Remember the days when getting angry meant writing a letter, putting it in a drawer, re-reading it next morning, and only then deciding whether to send it?
Well they’re gone, same as rabbit ear antennas, carbon paper and eight tracks. Social media tools have armed everyone with a rapid response arsenal, as the following companies found out the hard way.
Write at Your Own Risk
It sounds like the start of a Leno monologue. A woman pastor walks into a restaurant, flock in tow. After dessert, the waitress brings the check, which says Applebee’s adds 18 percent for large parties. The pastor writes on the check: “I only give God 10 percent, why would I give you 18?”
Nothing that followed was funny for those involved. The waitress returned to the kitchen, where a co-worker snapped a shot of the pastor’s scribbled message and posted it online. The fallout was swift. The pastor was mortified, the restaurant fired the employee, and the public stir-fried Applebee’s on Facebook and demanded the woman be rehired.
Though 15,000-plus have liked a Facebook page called, “Hire Chelsea Back,” Applebee’s has not caved, saying that posting the picture was unprofessional and a violation of a patron’s privacy.
- Make sure employees know your company’s social media policy, that it’s written in plain language, and that penalties for violations are clearly spelled out.
- If a crisis erupts, respond quickly. Be transparent, definitive and unemotional.
All Welcome? Really?
Spa World sounds like the place to relax, but the Centerville, Va. club wound up taking a social media mud bath after tossing out a transgendered woman. As reported in the Washington Post, when the woman later complained to the Better Business Bureau, the spa wrote: “It is our policy to not accept any kinds of abnormal sexual oriented customers to our facility such as homosexuals, or transgender(s).”
The ill-phrased statement led to plenty of outrage, painful backtracking by management, and the kind of publicity that can sink a spa. The owner blamed the incident on an employee’s vocabulary error.
- Pick the right person to respond during a crisis.
- Social media can rapidly and exponentially extend a conversation you want to die a quick death.
Mess in the Kitchen
During a presidential debate last October, a KitchenAid employee sent an offensive tweet about President Obama’s grandmother from the corporate account. It said, “Obamas gma even knew it was going to b bad! ‘She died 3 days b4 he became president.”
The person who posted thought he was tweeting from a personal account rather than the company account. Several hours later, a senior exec tweeted an apology, saying the original “was carelessly sent in error by a member of our Twitter team who, needless to say, won’t be tweeting for us anymore.”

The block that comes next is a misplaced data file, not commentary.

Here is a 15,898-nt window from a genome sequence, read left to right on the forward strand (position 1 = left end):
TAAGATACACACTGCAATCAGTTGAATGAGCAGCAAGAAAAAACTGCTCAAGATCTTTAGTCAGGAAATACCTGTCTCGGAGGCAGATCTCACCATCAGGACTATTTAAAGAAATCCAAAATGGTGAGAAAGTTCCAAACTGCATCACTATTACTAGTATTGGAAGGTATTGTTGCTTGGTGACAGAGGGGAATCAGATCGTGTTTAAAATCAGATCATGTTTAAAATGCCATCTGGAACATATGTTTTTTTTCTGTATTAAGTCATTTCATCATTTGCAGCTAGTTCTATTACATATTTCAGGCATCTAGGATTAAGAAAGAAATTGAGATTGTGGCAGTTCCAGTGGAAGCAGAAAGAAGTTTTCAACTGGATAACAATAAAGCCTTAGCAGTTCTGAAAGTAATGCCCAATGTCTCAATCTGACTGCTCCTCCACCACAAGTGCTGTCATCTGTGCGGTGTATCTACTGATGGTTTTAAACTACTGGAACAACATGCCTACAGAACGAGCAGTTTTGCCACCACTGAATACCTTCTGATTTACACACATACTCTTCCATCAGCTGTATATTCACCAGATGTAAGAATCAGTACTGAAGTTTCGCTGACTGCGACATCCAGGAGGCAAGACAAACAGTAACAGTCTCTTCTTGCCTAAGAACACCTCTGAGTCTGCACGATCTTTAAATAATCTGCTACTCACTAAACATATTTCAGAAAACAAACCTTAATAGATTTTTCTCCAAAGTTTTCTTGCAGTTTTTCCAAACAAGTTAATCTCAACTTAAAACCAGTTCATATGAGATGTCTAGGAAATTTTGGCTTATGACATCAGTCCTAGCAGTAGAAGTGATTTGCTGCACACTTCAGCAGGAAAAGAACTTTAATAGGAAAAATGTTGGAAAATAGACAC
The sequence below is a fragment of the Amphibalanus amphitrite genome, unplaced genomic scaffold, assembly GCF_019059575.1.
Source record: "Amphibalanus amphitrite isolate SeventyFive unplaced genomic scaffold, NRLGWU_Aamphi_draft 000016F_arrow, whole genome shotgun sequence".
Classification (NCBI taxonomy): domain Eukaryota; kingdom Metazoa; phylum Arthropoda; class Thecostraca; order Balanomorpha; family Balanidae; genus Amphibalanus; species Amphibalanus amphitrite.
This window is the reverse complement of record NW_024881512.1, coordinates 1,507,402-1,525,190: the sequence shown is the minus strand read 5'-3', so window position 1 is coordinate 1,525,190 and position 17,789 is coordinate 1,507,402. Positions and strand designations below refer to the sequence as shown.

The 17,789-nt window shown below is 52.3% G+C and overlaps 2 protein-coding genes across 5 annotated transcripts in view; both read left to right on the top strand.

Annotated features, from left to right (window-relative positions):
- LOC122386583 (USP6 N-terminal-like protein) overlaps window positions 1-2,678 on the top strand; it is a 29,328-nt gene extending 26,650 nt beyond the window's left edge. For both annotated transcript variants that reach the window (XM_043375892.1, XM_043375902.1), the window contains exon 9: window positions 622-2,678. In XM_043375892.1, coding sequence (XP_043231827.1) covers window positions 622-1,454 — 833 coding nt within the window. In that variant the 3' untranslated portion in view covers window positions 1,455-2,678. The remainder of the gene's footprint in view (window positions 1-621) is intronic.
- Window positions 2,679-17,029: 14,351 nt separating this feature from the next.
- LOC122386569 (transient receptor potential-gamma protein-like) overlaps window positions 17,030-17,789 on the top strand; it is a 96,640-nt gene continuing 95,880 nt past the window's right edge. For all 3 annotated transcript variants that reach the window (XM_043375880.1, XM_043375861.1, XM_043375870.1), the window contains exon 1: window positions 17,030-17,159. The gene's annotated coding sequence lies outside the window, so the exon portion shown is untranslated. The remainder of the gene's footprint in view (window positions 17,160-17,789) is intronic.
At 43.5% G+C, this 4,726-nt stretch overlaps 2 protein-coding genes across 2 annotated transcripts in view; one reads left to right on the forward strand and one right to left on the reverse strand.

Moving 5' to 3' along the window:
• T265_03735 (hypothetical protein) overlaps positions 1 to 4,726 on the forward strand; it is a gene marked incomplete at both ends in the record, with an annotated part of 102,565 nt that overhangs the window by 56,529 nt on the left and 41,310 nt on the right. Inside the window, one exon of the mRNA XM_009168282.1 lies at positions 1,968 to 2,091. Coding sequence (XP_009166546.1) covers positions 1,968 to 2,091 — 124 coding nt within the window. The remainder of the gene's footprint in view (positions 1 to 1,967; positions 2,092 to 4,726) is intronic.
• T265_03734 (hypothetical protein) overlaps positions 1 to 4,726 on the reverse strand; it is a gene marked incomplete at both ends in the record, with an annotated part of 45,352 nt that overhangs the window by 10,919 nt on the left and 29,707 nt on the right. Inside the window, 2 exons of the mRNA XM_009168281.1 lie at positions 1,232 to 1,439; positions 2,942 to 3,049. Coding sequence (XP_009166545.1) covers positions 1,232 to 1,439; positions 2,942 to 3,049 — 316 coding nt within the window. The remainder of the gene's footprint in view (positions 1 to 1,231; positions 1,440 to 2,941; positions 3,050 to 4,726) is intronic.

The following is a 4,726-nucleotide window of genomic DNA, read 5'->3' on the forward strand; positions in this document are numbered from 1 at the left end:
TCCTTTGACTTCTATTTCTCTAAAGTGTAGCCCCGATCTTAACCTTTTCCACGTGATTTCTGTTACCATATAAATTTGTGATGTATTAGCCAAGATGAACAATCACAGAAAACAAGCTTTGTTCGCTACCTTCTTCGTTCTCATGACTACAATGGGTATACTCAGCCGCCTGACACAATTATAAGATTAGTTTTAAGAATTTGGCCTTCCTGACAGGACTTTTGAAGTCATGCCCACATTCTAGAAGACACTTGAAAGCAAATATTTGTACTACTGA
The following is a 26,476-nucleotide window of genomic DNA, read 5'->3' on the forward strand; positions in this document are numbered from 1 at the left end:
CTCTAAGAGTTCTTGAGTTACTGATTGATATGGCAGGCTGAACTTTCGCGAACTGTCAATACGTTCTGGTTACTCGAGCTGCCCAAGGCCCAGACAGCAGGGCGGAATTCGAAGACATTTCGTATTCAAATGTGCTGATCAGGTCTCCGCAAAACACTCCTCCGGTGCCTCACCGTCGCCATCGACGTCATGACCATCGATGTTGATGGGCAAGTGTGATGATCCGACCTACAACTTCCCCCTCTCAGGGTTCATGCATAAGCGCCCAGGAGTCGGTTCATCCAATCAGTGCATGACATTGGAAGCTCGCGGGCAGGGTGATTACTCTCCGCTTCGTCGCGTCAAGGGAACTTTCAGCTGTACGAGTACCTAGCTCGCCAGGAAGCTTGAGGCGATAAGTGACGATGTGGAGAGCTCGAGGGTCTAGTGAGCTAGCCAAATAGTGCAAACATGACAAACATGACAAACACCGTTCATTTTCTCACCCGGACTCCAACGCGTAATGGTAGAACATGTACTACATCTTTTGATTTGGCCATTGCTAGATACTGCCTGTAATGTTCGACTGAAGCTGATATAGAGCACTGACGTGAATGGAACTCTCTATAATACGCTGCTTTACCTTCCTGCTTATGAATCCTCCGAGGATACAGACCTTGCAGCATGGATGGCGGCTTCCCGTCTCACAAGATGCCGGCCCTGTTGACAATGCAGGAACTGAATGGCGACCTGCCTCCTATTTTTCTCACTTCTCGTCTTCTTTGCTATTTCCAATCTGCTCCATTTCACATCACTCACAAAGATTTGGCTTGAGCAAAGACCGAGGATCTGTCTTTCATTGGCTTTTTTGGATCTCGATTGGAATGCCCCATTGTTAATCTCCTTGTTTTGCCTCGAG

- Don’t put the keys to the castle in irresponsible hands.
- Acknowledging the error and a fast, contrite response can save further embarrassment and a prolonged firestorm of bad PR.
Super Bowl Slam Dunk
When the lights went out during the Super Bowl, the quick-thinking PR team at Oreo showed how to do it right, quickly composing a photo tweet that capitalized on the Superdome power failure. Other companies did the same, but Oreo’s simple message – “You can still dunk in the dark” – got the most attention and was retweeted thousands of times.
As AdAge put it, “For all the planning and millions of dollars that go into the creation of Super Bowl commercials, arguably the best ad of the game last night was a tweet.”
- Be ready to capitalize on events that already have huge audiences.
- Take the time to set up a quick approval process for such situations.
- Remember Will Rogers, who said, “You’ve got to go out on a limb sometimes because that’s where the fruit is.”
Spa World Facebook discussion.
Read more posts by Steve Piacente, a former print journalist and correspondent. Steve is a blogger for JenningsWire.
When in doubt, speak with your communications or public affairs person at work before reacting or posting something related to work. Also, never mention anything work-related on your personal social media presence.
Communications takes more savvy and skill than many people are willing to admit. It’s only when there’s a “situation” when this is discovery is made. Too often we see people get themselves (or their company) in hot water as you point out in this blog. Taking a more conservative approach is usually a wise road to travel. Maybe you don’t write many letters any more, but you can use your “draft” email when you know your response may be a stitch emotional. Remember that whatever is published on the web continues to live there for a long time, so think long term and all those times you were glad NOT to burn that bridge.
Do as advised above and you really can’t go wrong!
I agree with you on all counts, Sally, especially with regard to communications functions being dismissed or overlooked until a crisis hits. Thanks for coming by!